Why Your Medicine Cabinet Needs a ‘Spring Cleaning’ This Saturday
A national event encouraging prescription drug disposal returns this weekend. A Michigan Medicine physician explains the benefits of cabinet cleanses and safe storage.
Medications are a wonder of modern science. Although they can be invaluable in treating a wide variety of medical conditions and symptoms, they can also be harmful if misused, regardless of whether the circumstances are intentional or accidental.
Children are often the victims of accidental misuse. The Centers for Disease Control and Prevention estimates more than 70,000 children under the age of 18 visit emergency departments in this country each year because of accidental ingestion of medications.
This is more than a childhood problem. Every year, more than 50,000 Americans die as a result of overdose of prescription medications and over one million emergency department visits occur annually in the United States as result of prescription drug overdose or misuse.
As an emergency physician, I have seen too many of these tragedies.
You can do something to help stem the tide of rising overdoses by controlling one of the most common sources of abused medications: the home medicine cabinet.
A survey conducted in 2010-2011 showed that 70.8 percent of those reporting abuse of prescription painkillers describe a similar source: a friend or relative via medications already in the medicine cabinet.
Removing these medications from the home can remove the temptation and risk for disaster.
Michigan is not immune from the increase in prescription deaths. Between 1999 and 2016, the total number of overdose deaths involving prescription opioids, as well as drugs like heroin and fentanyl, increased more than 17-fold — from 99 to 1,699. Physicians in Michigan are working together and with other health care professionals, policymakers and law enforcement members to alleviate this problem.
To help, clean out your medicine cabinet this week.
The 16th National Prescription Drug Take Back Day is on Saturday, April 27. These events, usually twice per year, provide an opportunity to remove — and safely dispose of — expired, unneeded or unwanted medications. By removing these drugs from the home, you eliminate the potential for them to be misused.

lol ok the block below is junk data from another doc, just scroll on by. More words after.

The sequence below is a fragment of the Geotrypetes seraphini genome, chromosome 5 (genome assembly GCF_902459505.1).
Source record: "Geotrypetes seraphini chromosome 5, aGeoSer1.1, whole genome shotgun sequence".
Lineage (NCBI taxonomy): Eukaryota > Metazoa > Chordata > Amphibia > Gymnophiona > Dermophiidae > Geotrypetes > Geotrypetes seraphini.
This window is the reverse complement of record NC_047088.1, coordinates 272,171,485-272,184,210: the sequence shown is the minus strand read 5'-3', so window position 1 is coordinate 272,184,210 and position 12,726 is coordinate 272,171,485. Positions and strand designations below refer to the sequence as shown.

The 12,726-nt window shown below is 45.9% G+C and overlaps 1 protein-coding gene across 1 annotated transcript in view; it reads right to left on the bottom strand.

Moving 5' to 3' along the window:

Here are some additional reasons why it is improve to make your home medicine cabinet, and overall home, safer:
Many teens and young adults who report abuse of prescription medicines say they first obtained medicines from a family or friend’s medicine cabinet. Check your medicine cabinets and anywhere else you may be keeping medications. Properly discard any expired or unneeded medications in your possession.
Expired medications pose a risk of interaction with other prescription drugs. Although many safeguards exist with modern computerized recordkeeping to double-check for interactions with each other in a patient, sharing medications with someone else or retaining them for years to take with new medications is never a good idea.
Flushing medications down the toilet can damage the water supply — and, in some cases, may even be illegal.
Over-the-counter medications can also be a problem. Aspirin, acetaminophen or even iron supplements can be deadly if taken in large amounts.
Many pill organizers are not childproof. That can result in children ingesting medications that aren’t safely stored. Keep all such organizers properly secured, whether or not they lock.
Medications should not be left unsecured and visible, such as near or on the kitchen table, where they may be accidentally ingested, or on a windowsill or in a vehicle, where they may be at risk of theft. Keep all medications out of sight and out of a child’s reach.
Check your medicine cabinets, drawers, desks, purses, briefcases, cars and anywhere else you may be keeping medications and properly discard any expired medications or unneeded medications in your possession. This important step can help keep your home safe from a prescription drug overdose.
To find a takeback site near you, please visit this website.
This article was originally published on April 27, 2017, and was updated on April 25, 2019.